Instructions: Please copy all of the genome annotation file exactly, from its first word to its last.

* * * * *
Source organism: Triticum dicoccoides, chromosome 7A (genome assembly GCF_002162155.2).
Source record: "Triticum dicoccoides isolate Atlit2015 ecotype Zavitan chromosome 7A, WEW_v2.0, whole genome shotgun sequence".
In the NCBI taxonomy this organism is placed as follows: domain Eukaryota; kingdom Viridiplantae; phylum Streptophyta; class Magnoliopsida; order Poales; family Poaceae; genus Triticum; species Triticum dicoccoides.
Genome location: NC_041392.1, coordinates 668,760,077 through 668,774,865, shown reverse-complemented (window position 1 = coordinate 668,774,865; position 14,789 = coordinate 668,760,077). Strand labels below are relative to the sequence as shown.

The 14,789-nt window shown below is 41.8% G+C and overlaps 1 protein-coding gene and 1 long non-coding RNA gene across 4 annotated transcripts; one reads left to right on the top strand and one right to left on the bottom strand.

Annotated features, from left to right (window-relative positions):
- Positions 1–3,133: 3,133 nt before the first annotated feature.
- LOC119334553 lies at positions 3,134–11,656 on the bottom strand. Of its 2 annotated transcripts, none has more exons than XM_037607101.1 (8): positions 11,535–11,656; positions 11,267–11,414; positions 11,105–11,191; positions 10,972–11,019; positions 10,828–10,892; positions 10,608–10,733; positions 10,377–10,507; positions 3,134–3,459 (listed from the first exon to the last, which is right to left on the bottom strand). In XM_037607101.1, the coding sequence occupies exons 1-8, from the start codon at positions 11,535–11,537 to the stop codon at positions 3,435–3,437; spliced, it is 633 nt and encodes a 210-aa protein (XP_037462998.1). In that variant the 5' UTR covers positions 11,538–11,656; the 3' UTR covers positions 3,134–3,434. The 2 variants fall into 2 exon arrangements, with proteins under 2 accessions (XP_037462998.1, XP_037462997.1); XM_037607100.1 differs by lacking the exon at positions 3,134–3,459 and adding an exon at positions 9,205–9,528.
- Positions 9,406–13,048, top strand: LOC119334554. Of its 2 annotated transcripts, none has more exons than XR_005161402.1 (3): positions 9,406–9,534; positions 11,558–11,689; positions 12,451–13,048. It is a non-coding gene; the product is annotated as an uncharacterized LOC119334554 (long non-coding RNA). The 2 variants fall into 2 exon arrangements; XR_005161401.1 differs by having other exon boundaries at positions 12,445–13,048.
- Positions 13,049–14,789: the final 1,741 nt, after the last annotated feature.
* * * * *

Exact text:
Source organism: Triticum dicoccoides, chromosome 7A (genome assembly GCF_002162155.2).
Source record: "Triticum dicoccoides isolate Atlit2015 ecotype Zavitan chromosome 7A, WEW_v2.0, whole genome shotgun sequence".
In the NCBI taxonomy this organism is placed as follows: domain Eukaryota; kingdom Viridiplantae; phylum Streptophyta; class Magnoliopsida; order Poales; family Poaceae; genus Triticum; species Triticum dicoccoides.
Genome location: NC_041392.1, coordinates 668,760,077 through 668,774,865, shown reverse-complemented (window position 1 = coordinate 668,774,865; position 14,789 = coordinate 668,760,077). Strand labels below are relative to the sequence as shown.

The 14,789-nt window shown below is 41.8% G+C and overlaps 1 protein-coding gene and 1 long non-coding RNA gene across 4 annotated transcripts; one reads left to right on the top strand and one right to left on the bottom strand.

Annotated features, from left to right (window-relative positions):
- Positions 1–3,133: 3,133 nt before the first annotated feature.
- LOC119334553 lies at positions 3,134–11,656 on the bottom strand. Of its 2 annotated transcripts, none has more exons than XM_037607101.1 (8): positions 11,535–11,656; positions 11,267–11,414; positions 11,105–11,191; positions 10,972–11,019; positions 10,828–10,892; positions 10,608–10,733; positions 10,377–10,507; positions 3,134–3,459 (listed from the first exon to the last, which is right to left on the bottom strand). In XM_037607101.1, the coding sequence occupies exons 1-8, from the start codon at positions 11,535–11,537 to the stop codon at positions 3,435–3,437; spliced, it is 633 nt and encodes a 210-aa protein (XP_037462998.1). In that variant the 5' UTR covers positions 11,538–11,656; the 3' UTR covers positions 3,134–3,434. The 2 variants fall into 2 exon arrangements, with proteins under 2 accessions (XP_037462998.1, XP_037462997.1); XM_037607100.1 differs by lacking the exon at positions 3,134–3,459 and adding an exon at positions 9,205–9,528.
- Positions 9,406–13,048, top strand: LOC119334554. Of its 2 annotated transcripts, none has more exons than XR_005161402.1 (3): positions 9,406–9,534; positions 11,558–11,689; positions 12,451–13,048. It is a non-coding gene; the product is annotated as an uncharacterized LOC119334554 (long non-coding RNA). The 2 variants fall into 2 exon arrangements; XR_005161401.1 differs by having other exon boundaries at positions 12,445–13,048.
- Positions 13,049–14,789: the final 1,741 nt, after the last annotated feature.